Providing Adequate Hydration during Summer Exercise

For sporting dogs, heat and the potential to overheat can result not only in decreased performance but also serious health conditions. Owners should recognize signs of overheating so they can take steps to avoid potential health problems.
Sporting dogs are at risk of decreased performance and health issues during hot weather conditions if not properly hydrated, regardless the length of exercise. Owners should be aware of the need to provide active dogs more frequent water intake during all sessions.
To keep a highly active dog comfortable while exercising for about an hour at thermoneutral temperatures of 70 degrees Fahrenheit, about 50 percent more water is required than the amount needed by an inactive dog.
Also, dogs are more at risk of becoming dehydrated during short-duration exercise in which they are not provided water or it is given too infrequently, than during long-duration exercise that allows frequent access to water. It is critical to encourage water intake during any length of training in the summer months, but especially to be mindful when training events are shorter, and hydration is a commonly overlooked need.
The best way to ensure adequate hydration is to administer water directly from a water bottle in frequent, small volumes. It can be difficult to know how much to increase water intake, however, because there is not a linear relationship between increased temperatures and how much water to give per added degree of heat. It is estimated that water requirements can more than double when exercising dogs in warm temperatures. Providing free access to fresh water before and after training is the best strategy, and adding direct intake during and immediately after exercise will help to reduce risk.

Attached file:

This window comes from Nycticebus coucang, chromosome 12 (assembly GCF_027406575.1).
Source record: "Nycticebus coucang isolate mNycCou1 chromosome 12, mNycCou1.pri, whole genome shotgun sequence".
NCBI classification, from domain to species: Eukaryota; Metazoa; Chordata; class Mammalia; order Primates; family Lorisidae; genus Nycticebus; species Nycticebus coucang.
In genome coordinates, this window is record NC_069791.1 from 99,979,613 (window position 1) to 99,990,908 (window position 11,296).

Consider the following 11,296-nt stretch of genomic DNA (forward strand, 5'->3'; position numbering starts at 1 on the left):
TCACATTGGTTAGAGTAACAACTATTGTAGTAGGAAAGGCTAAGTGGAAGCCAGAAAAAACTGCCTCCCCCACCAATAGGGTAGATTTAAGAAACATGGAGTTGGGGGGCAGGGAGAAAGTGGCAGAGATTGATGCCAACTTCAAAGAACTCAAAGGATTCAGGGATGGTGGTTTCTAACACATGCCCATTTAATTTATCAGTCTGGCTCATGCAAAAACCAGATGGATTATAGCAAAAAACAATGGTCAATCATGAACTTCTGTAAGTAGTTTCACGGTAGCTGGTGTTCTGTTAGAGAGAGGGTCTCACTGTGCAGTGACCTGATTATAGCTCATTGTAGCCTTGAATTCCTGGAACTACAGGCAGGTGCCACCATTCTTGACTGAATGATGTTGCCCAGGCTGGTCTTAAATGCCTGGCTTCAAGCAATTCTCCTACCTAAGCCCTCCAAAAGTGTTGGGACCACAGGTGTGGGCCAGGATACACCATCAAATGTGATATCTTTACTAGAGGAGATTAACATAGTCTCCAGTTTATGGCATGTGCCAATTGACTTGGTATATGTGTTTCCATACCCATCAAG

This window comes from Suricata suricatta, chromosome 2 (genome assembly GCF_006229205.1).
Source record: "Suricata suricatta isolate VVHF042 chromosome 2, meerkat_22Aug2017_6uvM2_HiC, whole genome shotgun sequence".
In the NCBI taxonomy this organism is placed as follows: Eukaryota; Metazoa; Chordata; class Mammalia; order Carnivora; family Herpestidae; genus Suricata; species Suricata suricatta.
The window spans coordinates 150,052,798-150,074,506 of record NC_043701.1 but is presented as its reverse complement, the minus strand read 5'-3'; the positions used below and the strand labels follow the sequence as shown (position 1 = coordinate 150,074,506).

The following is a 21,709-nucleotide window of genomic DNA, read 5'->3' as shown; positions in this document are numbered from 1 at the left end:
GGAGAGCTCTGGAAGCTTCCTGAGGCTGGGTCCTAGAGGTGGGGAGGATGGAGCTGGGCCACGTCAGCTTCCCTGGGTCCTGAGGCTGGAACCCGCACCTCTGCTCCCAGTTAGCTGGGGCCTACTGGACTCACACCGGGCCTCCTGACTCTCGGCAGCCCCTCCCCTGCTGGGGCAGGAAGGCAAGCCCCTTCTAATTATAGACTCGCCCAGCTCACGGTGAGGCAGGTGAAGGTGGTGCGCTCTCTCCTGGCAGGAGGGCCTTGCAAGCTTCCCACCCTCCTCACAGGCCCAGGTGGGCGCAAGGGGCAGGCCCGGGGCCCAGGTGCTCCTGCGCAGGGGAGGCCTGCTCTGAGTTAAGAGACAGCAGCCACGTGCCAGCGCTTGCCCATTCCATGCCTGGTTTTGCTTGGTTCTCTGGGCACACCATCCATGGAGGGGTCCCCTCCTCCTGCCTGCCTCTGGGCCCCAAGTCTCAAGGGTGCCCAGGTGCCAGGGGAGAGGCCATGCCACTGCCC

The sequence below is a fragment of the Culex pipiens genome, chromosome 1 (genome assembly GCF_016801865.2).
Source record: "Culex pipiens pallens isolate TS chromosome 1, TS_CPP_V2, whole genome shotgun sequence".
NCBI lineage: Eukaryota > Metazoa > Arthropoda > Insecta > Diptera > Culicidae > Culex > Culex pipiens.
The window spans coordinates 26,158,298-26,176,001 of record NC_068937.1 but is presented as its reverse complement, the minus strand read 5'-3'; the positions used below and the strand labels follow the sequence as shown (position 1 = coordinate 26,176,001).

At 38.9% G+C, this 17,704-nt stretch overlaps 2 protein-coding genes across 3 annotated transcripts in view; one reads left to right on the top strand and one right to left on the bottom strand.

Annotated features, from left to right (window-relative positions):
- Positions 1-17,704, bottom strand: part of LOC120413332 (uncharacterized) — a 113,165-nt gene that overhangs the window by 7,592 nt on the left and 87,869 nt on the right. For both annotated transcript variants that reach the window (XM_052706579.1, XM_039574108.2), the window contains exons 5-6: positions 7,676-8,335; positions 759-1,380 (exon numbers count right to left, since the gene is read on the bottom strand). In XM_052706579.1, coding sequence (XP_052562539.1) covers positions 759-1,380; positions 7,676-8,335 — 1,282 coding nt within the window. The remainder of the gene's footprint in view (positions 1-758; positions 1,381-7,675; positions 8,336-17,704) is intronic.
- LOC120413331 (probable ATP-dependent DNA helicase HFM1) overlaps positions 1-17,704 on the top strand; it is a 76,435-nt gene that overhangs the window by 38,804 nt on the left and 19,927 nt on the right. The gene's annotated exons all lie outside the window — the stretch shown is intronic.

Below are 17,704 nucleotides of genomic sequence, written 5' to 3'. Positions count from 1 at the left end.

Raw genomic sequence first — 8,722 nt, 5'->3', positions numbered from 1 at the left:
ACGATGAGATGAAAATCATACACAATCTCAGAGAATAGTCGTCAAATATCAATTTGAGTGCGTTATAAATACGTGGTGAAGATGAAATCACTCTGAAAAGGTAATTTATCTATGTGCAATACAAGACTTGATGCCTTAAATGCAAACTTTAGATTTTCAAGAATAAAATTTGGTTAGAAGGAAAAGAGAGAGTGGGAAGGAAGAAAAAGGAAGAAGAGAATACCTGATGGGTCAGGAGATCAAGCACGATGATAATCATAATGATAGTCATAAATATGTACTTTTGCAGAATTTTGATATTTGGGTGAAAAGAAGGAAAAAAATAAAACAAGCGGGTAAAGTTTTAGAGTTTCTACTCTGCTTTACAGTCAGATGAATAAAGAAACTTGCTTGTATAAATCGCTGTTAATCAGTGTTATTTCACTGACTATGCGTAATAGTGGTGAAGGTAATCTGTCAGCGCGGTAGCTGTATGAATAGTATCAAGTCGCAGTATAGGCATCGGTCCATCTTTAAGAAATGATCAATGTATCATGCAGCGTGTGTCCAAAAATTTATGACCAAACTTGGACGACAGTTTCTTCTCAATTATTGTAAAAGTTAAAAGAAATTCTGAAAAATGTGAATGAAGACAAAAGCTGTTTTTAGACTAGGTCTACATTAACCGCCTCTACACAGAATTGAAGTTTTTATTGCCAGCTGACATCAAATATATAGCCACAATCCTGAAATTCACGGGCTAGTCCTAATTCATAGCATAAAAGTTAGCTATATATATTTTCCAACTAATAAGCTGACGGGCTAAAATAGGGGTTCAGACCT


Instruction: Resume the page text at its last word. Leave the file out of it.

Calculating Water Intake

If a medium-sized sedentary dog weighing 50 pounds consumes approximately 1,000 kilocalories of food per day, he or she will need approximately 1 liter of water throughout the day. That is a guideline based on an estimated average that may need to be modified for individual dogs’ requirements.
This same dog could need a 50 percent increase in daily calories required when becoming highly active. That increases the dog’s calorie intake to 1,500 kilocalories, thus increasing the estimated water need to 1,500 milliliters, or 1.5 liters.
At 80 degrees Fahrenheit, this water requirement increases to approximately 3 liters during the day. An owner that exercises a dog in these conditions could use a 1-liter bottle containing cool water to give the dog a few squirts of hydration every 10 to 15 minutes. That should be adequate. After exercise and once the dog has had time to calm down and relax they should have free access to clean, cool water when done exercising, enabling him or her to self-regulate hydration.
Owners need to make changes to volume according to body weight and daily calorie needs. Overweight dogs appear to have a higher water requirement, making it even more important not to allow a dog to exceed his or her healthy weight.
Proper hydration is just as important as proper nutrition, training and conditioning for a sporting dog to be successful in the field.